Plagiarism is borrowing someone's thoughts or concepts without acknowledging the source. It is illegal for a student to steal an author’s thoughts without permission. For example, Rebecca Moore Howard indicates that some students patchwork which means to quilt with a lot of resources from websites, books and other source on their essay without citations and references (as cited in Nall & Gherwash Aug 12, 2013). Even though students have written it in their own words, their writing needs citations and references because the source's information is not from their own ideas. They need sufficient paraphrasing by their own words with citations and references to avoid plagiarism (as cited in Nall & Gherwash Aug 12, 2013). George Brown and Centennial College each have academic honesty policy. While both school policies have a similar definition of plagiarism, they have a few differences in terms of the clarity and specify penalties.
Plagiarism refers to the purposeful or accidental use of text without properly giving credit to its author. Bucks County Community College, A Statement from the Facility states the following, “It must help them to make connections among disciplines, help them develop an integrated view of knowledge, and help them recognize that their use of knowledge always carries consequences, as well as moral and ethical responsibilities.” An elaborated look at this sentence defines the responsibility we as students carry in our educational meaning. While plagiarism can be unintentional, taking credit for someone else 's work is wrong, students should consistently cite work while, professors should be aware of any plagiarism errors in order to correct them. Administrators should also voice plagiarism and enforce it, and most importantly the community at large should become aware of the wrongs in plagiarism to avoid further piracy.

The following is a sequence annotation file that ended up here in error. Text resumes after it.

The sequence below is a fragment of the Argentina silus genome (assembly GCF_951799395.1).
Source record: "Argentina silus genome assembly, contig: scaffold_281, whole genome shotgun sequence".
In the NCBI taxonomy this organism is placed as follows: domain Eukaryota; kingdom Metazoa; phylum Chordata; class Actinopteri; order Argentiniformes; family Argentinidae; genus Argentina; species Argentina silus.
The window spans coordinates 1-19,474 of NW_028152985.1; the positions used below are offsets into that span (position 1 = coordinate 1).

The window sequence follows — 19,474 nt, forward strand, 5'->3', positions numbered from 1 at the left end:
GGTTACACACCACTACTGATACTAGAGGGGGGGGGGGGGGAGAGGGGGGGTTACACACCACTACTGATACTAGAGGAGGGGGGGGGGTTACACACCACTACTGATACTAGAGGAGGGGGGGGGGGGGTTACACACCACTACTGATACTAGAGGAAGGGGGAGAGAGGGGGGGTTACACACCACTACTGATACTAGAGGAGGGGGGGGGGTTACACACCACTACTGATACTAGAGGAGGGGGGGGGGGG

Plagiarism is a form of cheating, and a serious violation of the honor code and academic honesty in educational institutions. According to dictionary.com, plagiarism is: a piece of writing or other work reflecting such unauthorized use or imitation . In simplified terms, plagiarism is taking and using some else’s work without giving credit to the righteous owner, for using their information. This work includes but is not limited to text, graphs, pictures, statistics, or other types of information that is not considered “common knowledge.” It is also considered as stealing, thus it is not tolerated anywhere in the world, and penalties are strictly
In the article, “Plagiarism Lines Blur for Students in Digital Age” written by author Trip Gabriel, there are multiple views on the aspects of plagiarism. Some people refuse to take plagiarism seriously, having a strong educational background as foundation as well as respect for other individuals work. Plagiarism is a serious offense and often considered a form of theft. Consequences for plagiarism can vary depending upon the campus, but can lead up to expulsion. Plagiarism commonly known as taking pieces of ideas or words and phrases from someone without giving credit.
Plagiarism is defined as “the presentation of work for credit that is not [a writer’s] own” (Johanson, 2010, p. 267). The information obtained by a writer from another source should be cited in the text and referenced when paraphrasing or quoting another author’s material (APA, 2010). Student plagiarism can be avoided by using electronic resources or software to prevent unintentional plagiarism, educating students on how to properly cite and reference material in an academic writing, and providing information to students about the consequences of plagiarizing.